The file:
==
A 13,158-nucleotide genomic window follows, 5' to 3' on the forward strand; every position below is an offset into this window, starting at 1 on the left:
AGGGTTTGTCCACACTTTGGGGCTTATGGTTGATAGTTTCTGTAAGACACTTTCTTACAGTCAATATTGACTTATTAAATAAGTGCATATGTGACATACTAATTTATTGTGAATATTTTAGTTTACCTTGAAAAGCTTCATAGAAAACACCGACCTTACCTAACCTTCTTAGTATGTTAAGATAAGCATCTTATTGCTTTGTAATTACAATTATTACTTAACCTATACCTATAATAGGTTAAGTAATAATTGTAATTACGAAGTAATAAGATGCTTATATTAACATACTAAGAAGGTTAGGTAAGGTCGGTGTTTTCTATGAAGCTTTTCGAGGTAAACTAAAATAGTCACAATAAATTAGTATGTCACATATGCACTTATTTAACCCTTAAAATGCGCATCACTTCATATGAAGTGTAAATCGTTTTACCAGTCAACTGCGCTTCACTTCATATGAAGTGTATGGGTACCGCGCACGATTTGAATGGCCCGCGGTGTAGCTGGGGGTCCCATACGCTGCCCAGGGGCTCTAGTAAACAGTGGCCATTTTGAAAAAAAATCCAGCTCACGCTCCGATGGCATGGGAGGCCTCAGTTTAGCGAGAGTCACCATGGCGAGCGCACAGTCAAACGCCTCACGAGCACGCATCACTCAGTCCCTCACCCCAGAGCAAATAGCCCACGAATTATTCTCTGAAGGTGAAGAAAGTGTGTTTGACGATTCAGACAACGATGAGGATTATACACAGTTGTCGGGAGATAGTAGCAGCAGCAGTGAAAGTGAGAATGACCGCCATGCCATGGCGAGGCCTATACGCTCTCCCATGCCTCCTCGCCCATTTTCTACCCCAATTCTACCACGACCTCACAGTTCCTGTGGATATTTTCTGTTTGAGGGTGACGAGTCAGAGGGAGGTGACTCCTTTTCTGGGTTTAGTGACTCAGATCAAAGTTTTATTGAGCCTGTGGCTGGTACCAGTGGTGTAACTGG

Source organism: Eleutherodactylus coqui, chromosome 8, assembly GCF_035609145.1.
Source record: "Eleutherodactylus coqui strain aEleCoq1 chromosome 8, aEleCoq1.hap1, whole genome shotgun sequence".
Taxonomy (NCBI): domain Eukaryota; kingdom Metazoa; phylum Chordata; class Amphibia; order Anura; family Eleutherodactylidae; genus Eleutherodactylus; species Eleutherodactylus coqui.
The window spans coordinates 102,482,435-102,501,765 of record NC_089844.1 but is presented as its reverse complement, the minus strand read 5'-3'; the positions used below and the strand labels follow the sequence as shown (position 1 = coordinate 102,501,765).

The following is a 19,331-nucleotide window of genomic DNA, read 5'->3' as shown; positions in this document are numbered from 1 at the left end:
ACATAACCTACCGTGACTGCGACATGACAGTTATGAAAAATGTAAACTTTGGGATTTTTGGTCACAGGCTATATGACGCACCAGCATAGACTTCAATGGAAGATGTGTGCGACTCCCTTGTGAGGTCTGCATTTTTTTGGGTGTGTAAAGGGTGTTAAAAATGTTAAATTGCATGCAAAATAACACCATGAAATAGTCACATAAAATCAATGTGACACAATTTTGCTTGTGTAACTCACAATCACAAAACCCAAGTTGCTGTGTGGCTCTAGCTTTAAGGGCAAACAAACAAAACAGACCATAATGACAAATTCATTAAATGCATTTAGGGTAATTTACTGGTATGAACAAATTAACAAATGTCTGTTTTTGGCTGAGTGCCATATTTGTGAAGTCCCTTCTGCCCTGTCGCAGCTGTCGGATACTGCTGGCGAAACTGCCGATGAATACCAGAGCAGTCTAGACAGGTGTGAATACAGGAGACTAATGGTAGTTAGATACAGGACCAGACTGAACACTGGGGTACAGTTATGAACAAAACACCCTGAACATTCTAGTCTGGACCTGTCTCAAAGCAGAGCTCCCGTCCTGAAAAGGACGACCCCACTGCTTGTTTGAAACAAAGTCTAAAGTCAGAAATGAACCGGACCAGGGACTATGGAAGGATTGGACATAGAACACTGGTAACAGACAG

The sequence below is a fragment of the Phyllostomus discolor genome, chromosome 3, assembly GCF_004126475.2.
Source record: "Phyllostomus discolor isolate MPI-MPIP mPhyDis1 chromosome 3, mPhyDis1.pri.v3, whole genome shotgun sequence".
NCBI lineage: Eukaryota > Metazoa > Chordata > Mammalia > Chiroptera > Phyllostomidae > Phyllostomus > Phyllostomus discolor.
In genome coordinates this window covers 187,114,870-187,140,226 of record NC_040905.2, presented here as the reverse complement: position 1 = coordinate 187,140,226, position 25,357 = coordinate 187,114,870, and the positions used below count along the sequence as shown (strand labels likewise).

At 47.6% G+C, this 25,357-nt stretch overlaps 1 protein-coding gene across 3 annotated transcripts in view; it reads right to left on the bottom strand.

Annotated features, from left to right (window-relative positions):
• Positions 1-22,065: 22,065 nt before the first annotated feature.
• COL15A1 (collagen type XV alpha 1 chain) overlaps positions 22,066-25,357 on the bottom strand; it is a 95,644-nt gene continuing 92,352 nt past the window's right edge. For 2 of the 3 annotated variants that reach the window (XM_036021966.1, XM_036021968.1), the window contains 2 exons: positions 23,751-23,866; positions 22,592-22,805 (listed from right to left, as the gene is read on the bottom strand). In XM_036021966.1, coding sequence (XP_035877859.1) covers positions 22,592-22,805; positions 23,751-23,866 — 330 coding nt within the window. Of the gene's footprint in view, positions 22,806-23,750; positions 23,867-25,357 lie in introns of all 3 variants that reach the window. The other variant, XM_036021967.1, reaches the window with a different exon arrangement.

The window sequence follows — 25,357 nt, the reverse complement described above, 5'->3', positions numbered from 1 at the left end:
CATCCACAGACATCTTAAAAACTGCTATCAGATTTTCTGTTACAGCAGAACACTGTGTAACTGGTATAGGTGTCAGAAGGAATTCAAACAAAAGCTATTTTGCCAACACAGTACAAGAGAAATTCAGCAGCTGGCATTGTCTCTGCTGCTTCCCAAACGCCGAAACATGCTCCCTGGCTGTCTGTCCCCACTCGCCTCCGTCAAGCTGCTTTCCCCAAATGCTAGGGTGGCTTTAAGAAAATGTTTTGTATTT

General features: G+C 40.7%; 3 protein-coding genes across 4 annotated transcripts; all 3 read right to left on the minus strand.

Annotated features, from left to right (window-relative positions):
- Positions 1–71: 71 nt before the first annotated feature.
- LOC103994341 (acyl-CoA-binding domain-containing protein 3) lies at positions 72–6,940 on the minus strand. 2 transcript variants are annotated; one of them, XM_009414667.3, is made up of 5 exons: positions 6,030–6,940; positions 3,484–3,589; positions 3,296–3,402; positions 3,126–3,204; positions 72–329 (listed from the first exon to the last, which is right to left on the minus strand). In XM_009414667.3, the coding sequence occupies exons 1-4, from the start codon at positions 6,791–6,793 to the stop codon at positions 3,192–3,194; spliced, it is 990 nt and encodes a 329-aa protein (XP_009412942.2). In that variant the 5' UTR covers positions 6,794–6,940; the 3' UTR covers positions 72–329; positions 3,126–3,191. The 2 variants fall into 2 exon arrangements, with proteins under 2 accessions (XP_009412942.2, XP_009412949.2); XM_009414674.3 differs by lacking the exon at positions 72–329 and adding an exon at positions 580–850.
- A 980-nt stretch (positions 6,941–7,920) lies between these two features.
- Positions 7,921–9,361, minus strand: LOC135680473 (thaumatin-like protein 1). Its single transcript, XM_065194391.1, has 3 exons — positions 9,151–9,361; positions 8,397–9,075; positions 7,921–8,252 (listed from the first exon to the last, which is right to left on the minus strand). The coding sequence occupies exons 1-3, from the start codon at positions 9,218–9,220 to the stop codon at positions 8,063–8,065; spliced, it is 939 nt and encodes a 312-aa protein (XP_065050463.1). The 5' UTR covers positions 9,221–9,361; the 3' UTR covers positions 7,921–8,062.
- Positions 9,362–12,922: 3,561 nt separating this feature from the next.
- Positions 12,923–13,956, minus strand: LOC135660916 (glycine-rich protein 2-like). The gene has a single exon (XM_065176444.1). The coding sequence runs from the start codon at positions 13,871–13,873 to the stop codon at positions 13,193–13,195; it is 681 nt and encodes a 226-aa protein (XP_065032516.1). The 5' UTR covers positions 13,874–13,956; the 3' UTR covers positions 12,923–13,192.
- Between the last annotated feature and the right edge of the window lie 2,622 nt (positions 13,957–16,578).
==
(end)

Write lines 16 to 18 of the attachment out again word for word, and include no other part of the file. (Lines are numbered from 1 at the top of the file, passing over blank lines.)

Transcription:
• COL15A1 (collagen type XV alpha 1 chain) overlaps positions 22,066-25,357 on the bottom strand; it is a 95,644-nt gene continuing 92,352 nt past the window's right edge. For 2 of the 3 annotated variants that reach the window (XM_036021966.1, XM_036021968.1), the window contains 2 exons: positions 23,751-23,866; positions 22,592-22,805 (listed from right to left, as the gene is read on the bottom strand). In XM_036021966.1, coding sequence (XP_035877859.1) covers positions 22,592-22,805; positions 23,751-23,866 — 330 coding nt within the window. Of the gene's footprint in view, positions 22,806-23,750; positions 23,867-25,357 lie in introns of all 3 variants that reach the window. The other variant, XM_036021967.1, reaches the window with a different exon arrangement.

The window sequence follows — 25,357 nt, the reverse complement described above, 5'->3', positions numbered from 1 at the left end:
CATCCACAGACATCTTAAAAACTGCTATCAGATTTTCTGTTACAGCAGAACACTGTGTAACTGGTATAGGTGTCAGAAGGAATTCAAACAAAAGCTATTTTGCCAACACAGTACAAGAGAAATTCAGCAGCTGGCATTGTCTCTGCTGCTTCCCAAACGCCGAAACATGCTCCCTGGCTGTCTGTCCCCACTCGCCTCCGTCAAGCTGCTTTCCCCAAATGCTAGGGTGGCTTTAAGAAAATGTTTTGTATTT